- to describe the burden of fatigue in neuromuscular diseases, with focus on Pompe disease and Guillain-Barré syndrome, and to evaluate the effect of ERT on fatigue in adults with Pompe disease.
The clinical manifestations, natural course and predictors for disease progression are described in a cohort of 94 patients with a median age of 51 years (range 25 to 75 years). Data were collected in the Dutch nationwide study. Skeletal muscle weakness was characteristically distributed in the limb-girdle pattern. Less well known features of the disease were far more common than previously thought, ptosis (hanging eyelids) occured in 23%, bulbar weakness in 28%, and scapular winging in 33% of the patients.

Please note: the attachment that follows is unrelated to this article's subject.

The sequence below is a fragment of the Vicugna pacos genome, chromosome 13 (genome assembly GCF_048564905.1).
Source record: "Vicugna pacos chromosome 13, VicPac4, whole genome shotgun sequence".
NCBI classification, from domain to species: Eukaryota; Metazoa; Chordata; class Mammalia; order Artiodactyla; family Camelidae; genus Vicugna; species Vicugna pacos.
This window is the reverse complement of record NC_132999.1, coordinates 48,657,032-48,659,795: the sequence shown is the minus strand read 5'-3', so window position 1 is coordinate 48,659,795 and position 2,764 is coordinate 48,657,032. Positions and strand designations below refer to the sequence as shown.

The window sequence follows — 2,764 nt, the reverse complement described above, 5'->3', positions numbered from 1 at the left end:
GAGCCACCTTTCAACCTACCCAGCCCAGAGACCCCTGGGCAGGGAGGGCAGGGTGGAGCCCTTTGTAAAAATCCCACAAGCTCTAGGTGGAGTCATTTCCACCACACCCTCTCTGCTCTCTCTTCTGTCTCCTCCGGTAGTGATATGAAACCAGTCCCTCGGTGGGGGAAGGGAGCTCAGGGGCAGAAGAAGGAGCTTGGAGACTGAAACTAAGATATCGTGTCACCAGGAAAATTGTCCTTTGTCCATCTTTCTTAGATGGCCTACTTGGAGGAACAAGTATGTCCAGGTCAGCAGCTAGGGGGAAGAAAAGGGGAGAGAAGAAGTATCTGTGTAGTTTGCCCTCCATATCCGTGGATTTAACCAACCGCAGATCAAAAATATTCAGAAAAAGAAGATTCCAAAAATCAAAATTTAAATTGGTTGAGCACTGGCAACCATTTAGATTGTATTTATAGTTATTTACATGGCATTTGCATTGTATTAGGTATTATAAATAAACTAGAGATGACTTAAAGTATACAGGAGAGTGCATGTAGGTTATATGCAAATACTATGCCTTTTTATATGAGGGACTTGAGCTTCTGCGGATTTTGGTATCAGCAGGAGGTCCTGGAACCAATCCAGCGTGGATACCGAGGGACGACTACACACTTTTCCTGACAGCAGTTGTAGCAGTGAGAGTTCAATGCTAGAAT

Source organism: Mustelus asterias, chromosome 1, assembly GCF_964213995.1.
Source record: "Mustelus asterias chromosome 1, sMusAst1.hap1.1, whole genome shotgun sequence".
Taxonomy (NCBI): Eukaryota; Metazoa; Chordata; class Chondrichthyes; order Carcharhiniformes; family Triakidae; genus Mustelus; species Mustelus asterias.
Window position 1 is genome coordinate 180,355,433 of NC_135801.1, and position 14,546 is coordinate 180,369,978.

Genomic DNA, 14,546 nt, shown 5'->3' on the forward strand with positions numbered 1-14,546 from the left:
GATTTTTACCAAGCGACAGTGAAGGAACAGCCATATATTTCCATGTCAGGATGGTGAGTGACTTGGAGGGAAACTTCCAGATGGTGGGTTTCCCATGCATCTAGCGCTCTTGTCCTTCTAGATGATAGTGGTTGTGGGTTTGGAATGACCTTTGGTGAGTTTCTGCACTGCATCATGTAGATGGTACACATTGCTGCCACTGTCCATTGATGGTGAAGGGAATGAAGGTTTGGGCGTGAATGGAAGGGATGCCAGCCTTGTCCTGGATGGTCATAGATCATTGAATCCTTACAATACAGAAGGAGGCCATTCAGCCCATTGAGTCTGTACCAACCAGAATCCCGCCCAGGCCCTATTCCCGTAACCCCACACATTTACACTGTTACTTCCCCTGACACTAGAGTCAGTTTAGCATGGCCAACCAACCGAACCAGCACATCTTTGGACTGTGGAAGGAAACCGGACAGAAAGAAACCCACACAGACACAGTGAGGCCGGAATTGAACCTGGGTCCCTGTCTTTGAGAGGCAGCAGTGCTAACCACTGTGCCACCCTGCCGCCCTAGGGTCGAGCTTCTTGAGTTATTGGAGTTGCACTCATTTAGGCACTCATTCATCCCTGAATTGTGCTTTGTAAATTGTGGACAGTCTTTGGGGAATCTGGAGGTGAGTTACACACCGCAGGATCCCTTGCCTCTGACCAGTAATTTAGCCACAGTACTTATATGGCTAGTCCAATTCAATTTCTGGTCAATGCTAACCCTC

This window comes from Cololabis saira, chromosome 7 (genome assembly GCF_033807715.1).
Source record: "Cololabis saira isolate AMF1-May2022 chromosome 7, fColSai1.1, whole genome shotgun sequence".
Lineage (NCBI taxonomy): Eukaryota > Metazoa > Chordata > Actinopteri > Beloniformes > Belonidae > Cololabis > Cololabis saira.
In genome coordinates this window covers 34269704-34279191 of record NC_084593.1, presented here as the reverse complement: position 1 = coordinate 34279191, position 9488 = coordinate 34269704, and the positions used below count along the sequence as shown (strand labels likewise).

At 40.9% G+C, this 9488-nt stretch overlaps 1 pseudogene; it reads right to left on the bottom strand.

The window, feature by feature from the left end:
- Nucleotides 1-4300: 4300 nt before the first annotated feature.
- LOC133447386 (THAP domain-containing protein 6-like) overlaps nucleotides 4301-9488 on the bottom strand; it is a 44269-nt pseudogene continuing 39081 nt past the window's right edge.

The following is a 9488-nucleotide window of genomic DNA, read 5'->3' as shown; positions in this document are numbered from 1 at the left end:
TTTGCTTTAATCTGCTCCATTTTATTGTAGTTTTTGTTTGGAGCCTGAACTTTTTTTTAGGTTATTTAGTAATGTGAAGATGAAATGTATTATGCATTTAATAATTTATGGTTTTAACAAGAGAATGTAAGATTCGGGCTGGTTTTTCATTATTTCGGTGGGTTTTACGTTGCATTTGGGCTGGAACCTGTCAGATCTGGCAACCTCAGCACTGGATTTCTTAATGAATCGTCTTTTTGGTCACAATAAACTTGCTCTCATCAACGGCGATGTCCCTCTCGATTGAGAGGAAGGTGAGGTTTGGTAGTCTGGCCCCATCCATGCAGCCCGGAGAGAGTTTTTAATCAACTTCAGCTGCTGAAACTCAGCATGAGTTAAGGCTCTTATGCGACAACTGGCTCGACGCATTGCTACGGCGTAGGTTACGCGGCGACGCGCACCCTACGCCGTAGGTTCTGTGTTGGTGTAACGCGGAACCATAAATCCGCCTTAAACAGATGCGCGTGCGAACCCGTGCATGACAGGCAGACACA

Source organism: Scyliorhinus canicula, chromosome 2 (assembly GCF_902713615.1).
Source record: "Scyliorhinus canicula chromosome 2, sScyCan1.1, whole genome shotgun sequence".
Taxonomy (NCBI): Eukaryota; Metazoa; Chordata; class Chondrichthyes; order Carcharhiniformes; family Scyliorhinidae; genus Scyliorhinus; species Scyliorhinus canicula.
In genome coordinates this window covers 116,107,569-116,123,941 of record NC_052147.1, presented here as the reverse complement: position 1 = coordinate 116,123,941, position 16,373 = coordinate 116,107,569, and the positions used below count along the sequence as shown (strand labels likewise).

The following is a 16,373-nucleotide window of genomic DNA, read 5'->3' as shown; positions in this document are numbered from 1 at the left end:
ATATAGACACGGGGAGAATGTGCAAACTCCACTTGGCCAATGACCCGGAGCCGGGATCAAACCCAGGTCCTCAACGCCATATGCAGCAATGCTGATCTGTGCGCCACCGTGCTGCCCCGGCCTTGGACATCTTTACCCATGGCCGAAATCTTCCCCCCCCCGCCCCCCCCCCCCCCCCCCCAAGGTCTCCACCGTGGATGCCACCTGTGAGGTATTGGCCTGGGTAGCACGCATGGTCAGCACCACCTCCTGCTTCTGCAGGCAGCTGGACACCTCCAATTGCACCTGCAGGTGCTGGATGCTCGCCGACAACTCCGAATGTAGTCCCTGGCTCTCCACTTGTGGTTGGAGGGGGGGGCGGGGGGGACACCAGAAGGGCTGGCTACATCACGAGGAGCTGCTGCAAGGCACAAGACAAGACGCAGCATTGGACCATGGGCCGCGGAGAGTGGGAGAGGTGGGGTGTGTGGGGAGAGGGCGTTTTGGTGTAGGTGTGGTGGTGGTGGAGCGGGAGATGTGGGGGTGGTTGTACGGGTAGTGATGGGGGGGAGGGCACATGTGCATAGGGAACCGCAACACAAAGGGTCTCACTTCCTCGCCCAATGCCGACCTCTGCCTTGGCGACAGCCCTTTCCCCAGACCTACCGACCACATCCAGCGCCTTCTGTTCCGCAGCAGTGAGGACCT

During the study, skeletal muscle strength declined with a mean of -1.3 percentage points per year (pp/y) for manual muscle testing and -2.6 pp/y for hand-held dynamometry (both P=0.02). Ten percent of patients declined unexpectedly fast. Longer disease duration and reduced pulmonary function were predictors of a more rapidly decline of skeletal muscle strength.
The effects of ERT as observed in the Dutch nationwide prospective study are described and contrasted to the natural disease course. In 69 patients with a median age of 52 years (range 26 to 76) muscle strength increased on average with 1.4 pp/y for manual muscle testing and with 4.0 pp/y for hand-held dynomometry over a median treatment duration of 23 months (both P<0.001).